MAIN opposition MDC Alliance leader Nelson Chamisa plans a charm offensive against President Emmerson Mnangagwa to pressure the region and the international community to force national dialogue to resolve the country's deepening political and economic crisis.
The move comes after the MDC Alliance accused Mnangagwa of blocking special envoys dispatched by South African President Cyril Ramaphosa at the weekend from meeting the opposition's leader .
The South African envoys Baleka Mbete, Ngoako Ramatlhodi and Sydney Mufamadi flew out of Harare on Tuesday without meeting the MDC Alliance leader despite scheduling an appointment.
They had also promised to meet civic society leaders but left the country after meeting Mnangagwa only.
In an interview with NewsDay yesterday, Gladys Hlatswayo, the MDC Alliance secretary for foreign relations said mediation can only happen if Chamisa explains the situation obtaining in the country to the outside world.
"The MDC Alliance was not snubbed by the envoys because they had contacted us to schedule a meeting on Monday, August 10," Hlatswayo said.
"What we know is Zanu-PF is not keen on admitting that there is a crisis in Zimbabwe and subsequently working towards a solution to that crisis."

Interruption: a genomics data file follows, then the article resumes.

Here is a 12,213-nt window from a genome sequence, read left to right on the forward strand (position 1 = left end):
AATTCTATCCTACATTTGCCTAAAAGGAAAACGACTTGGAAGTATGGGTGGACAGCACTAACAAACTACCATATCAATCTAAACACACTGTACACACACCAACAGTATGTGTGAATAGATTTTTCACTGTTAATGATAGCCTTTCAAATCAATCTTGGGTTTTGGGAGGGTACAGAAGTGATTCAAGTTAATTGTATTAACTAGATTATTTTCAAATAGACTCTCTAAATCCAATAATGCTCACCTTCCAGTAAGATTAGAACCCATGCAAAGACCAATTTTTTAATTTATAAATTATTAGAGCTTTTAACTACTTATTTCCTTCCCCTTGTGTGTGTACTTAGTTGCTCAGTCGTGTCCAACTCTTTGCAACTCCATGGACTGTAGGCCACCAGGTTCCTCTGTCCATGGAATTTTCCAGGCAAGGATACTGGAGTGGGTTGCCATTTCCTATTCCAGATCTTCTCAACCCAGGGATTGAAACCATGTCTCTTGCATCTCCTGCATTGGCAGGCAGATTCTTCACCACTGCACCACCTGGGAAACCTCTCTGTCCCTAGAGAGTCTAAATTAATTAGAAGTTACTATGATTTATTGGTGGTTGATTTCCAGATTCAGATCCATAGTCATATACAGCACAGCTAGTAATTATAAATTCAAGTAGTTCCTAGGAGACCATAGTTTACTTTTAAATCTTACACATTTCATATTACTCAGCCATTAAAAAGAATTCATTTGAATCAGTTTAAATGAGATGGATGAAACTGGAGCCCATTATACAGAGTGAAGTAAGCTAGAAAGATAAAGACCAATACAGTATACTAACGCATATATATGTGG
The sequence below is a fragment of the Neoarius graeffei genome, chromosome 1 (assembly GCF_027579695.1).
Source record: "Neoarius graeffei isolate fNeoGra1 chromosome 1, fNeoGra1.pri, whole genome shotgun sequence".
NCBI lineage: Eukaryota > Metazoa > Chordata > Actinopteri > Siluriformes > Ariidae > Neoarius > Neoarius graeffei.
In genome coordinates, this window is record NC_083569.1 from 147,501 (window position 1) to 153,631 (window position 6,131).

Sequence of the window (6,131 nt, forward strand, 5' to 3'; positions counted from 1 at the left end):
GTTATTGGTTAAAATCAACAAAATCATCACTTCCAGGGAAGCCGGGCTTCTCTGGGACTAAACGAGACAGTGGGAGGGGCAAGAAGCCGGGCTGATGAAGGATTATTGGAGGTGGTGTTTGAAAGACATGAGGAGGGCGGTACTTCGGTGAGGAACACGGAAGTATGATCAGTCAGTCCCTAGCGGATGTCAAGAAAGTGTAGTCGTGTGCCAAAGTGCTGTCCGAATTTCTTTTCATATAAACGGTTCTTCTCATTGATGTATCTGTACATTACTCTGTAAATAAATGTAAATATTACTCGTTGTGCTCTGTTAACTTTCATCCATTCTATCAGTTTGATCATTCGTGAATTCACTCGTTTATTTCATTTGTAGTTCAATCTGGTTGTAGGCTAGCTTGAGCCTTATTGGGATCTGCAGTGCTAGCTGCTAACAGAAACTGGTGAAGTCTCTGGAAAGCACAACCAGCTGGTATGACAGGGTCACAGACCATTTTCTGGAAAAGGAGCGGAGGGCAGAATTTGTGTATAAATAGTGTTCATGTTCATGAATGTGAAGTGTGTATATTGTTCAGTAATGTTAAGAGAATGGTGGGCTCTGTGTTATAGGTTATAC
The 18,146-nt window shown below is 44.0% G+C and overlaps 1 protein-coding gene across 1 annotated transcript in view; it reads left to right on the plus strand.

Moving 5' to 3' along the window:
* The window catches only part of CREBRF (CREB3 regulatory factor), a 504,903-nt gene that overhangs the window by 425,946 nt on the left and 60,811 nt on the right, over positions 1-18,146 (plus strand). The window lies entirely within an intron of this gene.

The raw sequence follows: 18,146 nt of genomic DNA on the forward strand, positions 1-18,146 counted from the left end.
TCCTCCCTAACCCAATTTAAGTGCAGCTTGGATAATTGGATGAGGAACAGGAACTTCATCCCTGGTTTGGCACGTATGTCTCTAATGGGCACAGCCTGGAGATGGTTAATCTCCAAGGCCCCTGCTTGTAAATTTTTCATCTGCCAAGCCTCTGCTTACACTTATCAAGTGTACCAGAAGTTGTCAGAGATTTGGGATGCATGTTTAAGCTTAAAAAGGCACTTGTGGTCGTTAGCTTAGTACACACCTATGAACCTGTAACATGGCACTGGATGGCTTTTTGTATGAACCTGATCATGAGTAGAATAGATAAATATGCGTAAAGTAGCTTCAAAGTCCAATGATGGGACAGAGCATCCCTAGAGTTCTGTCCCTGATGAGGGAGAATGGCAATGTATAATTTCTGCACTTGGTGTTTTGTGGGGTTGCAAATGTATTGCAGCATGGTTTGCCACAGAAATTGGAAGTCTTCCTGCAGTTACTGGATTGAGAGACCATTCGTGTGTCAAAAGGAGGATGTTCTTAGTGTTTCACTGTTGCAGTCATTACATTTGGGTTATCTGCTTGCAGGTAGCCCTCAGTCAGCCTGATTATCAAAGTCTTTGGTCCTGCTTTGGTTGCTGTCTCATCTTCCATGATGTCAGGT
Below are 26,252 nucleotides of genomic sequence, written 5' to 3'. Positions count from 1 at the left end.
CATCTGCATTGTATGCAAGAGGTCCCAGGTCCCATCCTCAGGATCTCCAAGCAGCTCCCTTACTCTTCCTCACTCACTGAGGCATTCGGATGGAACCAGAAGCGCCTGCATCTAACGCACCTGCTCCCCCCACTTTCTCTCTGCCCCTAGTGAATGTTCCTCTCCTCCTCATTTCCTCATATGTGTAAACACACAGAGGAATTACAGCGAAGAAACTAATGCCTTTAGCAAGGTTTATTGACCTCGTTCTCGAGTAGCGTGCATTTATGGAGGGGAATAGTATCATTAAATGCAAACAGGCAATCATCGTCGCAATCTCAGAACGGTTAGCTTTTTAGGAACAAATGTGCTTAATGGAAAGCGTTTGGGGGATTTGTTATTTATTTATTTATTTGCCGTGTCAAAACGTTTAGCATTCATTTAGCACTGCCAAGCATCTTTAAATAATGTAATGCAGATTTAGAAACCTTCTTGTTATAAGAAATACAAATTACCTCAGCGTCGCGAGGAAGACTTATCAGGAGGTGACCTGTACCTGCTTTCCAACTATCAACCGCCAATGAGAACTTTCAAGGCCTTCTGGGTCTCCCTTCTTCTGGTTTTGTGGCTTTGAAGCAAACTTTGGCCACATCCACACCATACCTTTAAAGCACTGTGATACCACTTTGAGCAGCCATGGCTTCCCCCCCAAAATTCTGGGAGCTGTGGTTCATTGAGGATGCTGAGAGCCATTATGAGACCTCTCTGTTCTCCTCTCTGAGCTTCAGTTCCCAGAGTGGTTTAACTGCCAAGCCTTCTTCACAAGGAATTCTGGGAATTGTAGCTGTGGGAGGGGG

"I make reference to the first statement by Zanu-PF's Chinamasa that was full of tantrums and insulted ANC [African National Congress] for taking a principled position in support of the battered and suffering masses of Zimbabwe.
"We, therefore, know that the meetings were stopped by Mr Mnangagwa."
Last week Zanu-PF reacted angrily to African National Congress secretary general Ace Magashule's television interview, in which he said South Africa's ruling party was engaging Mnangagwa over reports of massive human rights abuses in Zimbabwe.
Mnangagwa's spokesperson George Charamba was yesterday unavailable for comment.
Hlatswayo insisted that following the aborted meeting with the South African envoys, MDC Alliance will now maintain diplomatic pressure to make President Mnangagwa bow down to calls for crisis dialogue.
"We shall continue to build pressure both in and outside our borders to have a credible national dialogue that is mediated in order to achieve comprehensive reforms, including a new social contract, ending the economic and humanitarian crisis, electoral reforms, media reforms, ending international isolation and addressing past human rights violations," Hlatswayo said.
South African President Cyril Ramaphosa is yet to issue a statement on discussions made between his envoys and Mnangagwa.